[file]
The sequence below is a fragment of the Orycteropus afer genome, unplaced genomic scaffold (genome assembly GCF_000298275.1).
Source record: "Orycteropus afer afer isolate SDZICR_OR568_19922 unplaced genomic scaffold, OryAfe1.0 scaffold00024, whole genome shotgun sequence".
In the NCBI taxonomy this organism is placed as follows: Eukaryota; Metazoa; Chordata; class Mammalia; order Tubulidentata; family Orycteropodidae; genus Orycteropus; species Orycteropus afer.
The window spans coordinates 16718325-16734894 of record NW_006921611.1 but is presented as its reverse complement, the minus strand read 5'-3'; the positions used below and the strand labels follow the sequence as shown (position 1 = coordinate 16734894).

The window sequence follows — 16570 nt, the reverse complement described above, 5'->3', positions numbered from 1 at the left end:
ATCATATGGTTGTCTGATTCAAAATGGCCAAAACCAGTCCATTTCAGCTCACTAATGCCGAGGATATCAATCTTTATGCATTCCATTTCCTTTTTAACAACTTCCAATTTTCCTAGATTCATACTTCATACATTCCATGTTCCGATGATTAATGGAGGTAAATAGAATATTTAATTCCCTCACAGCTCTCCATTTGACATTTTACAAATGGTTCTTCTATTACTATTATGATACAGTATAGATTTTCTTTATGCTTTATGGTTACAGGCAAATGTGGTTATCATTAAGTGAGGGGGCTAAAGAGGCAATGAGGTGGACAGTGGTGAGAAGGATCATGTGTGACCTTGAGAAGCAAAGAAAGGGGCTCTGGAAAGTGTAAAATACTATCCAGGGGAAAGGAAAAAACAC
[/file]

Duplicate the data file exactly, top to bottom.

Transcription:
The sequence below is a fragment of the Orycteropus afer genome, unplaced genomic scaffold (genome assembly GCF_000298275.1).
Source record: "Orycteropus afer afer isolate SDZICR_OR568_19922 unplaced genomic scaffold, OryAfe1.0 scaffold00024, whole genome shotgun sequence".
In the NCBI taxonomy this organism is placed as follows: Eukaryota; Metazoa; Chordata; class Mammalia; order Tubulidentata; family Orycteropodidae; genus Orycteropus; species Orycteropus afer.
The window spans coordinates 16718325-16734894 of record NW_006921611.1 but is presented as its reverse complement, the minus strand read 5'-3'; the positions used below and the strand labels follow the sequence as shown (position 1 = coordinate 16734894).

The window sequence follows — 16570 nt, the reverse complement described above, 5'->3', positions numbered from 1 at the left end:
ATCATATGGTTGTCTGATTCAAAATGGCCAAAACCAGTCCATTTCAGCTCACTAATGCCGAGGATATCAATCTTTATGCATTCCATTTCCTTTTTAACAACTTCCAATTTTCCTAGATTCATACTTCATACATTCCATGTTCCGATGATTAATGGAGGTAAATAGAATATTTAATTCCCTCACAGCTCTCCATTTGACATTTTACAAATGGTTCTTCTATTACTATTATGATACAGTATAGATTTTCTTTATGCTTTATGGTTACAGGCAAATGTGGTTATCATTAAGTGAGGGGGCTAAAGAGGCAATGAGGTGGACAGTGGTGAGAAGGATCATGTGTGACCTTGAGAAGCAAAGAAAGGGGCTCTGGAAAGTGTAAAATACTATCCAGGGGAAAGGAAAAAACAC